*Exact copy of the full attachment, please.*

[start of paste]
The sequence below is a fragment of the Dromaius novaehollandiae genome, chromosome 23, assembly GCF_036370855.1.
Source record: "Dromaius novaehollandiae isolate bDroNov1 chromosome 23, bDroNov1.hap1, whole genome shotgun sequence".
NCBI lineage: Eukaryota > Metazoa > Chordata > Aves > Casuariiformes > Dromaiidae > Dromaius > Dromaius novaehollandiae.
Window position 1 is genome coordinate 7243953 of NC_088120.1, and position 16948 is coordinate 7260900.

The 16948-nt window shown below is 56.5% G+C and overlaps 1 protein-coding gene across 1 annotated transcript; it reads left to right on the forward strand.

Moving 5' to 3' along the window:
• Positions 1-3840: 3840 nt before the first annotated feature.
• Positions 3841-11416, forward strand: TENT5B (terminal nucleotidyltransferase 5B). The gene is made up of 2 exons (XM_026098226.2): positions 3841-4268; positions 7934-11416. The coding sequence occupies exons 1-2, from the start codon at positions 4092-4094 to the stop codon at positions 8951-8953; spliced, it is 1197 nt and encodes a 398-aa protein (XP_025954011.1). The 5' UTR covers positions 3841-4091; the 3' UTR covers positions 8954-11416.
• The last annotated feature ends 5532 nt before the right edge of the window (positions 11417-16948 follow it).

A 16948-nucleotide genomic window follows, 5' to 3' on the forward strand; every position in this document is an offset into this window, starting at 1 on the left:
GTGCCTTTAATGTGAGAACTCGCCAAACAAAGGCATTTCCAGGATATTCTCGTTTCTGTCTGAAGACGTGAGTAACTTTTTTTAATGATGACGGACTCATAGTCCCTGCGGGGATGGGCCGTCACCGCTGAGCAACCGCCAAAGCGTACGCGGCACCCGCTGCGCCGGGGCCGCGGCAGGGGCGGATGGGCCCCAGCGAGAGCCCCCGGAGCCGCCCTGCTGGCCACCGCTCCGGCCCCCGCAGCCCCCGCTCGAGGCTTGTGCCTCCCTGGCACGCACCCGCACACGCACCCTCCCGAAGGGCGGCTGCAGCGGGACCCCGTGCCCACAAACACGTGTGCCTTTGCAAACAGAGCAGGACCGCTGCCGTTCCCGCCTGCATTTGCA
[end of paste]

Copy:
The sequence below is a fragment of the Dromaius novaehollandiae genome, chromosome 23, assembly GCF_036370855.1.
Source record: "Dromaius novaehollandiae isolate bDroNov1 chromosome 23, bDroNov1.hap1, whole genome shotgun sequence".
NCBI lineage: Eukaryota > Metazoa > Chordata > Aves > Casuariiformes > Dromaiidae > Dromaius > Dromaius novaehollandiae.
Window position 1 is genome coordinate 7243953 of NC_088120.1, and position 16948 is coordinate 7260900.

The 16948-nt window shown below is 56.5% G+C and overlaps 1 protein-coding gene across 1 annotated transcript; it reads left to right on the forward strand.

Moving 5' to 3' along the window:
• Positions 1-3840: 3840 nt before the first annotated feature.
• Positions 3841-11416, forward strand: TENT5B (terminal nucleotidyltransferase 5B). The gene is made up of 2 exons (XM_026098226.2): positions 3841-4268; positions 7934-11416. The coding sequence occupies exons 1-2, from the start codon at positions 4092-4094 to the stop codon at positions 8951-8953; spliced, it is 1197 nt and encodes a 398-aa protein (XP_025954011.1). The 5' UTR covers positions 3841-4091; the 3' UTR covers positions 8954-11416.
• The last annotated feature ends 5532 nt before the right edge of the window (positions 11417-16948 follow it).

A 16948-nucleotide genomic window follows, 5' to 3' on the forward strand; every position in this document is an offset into this window, starting at 1 on the left:
GTGCCTTTAATGTGAGAACTCGCCAAACAAAGGCATTTCCAGGATATTCTCGTTTCTGTCTGAAGACGTGAGTAACTTTTTTTAATGATGACGGACTCATAGTCCCTGCGGGGATGGGCCGTCACCGCTGAGCAACCGCCAAAGCGTACGCGGCACCCGCTGCGCCGGGGCCGCGGCAGGGGCGGATGGGCCCCAGCGAGAGCCCCCGGAGCCGCCCTGCTGGCCACCGCTCCGGCCCCCGCAGCCCCCGCTCGAGGCTTGTGCCTCCCTGGCACGCACCCGCACACGCACCCTCCCGAAGGGCGGCTGCAGCGGGACCCCGTGCCCACAAACACGTGTGCCTTTGCAAACAGAGCAGGACCGCTGCCGTTCCCGCCTGCATTTGCA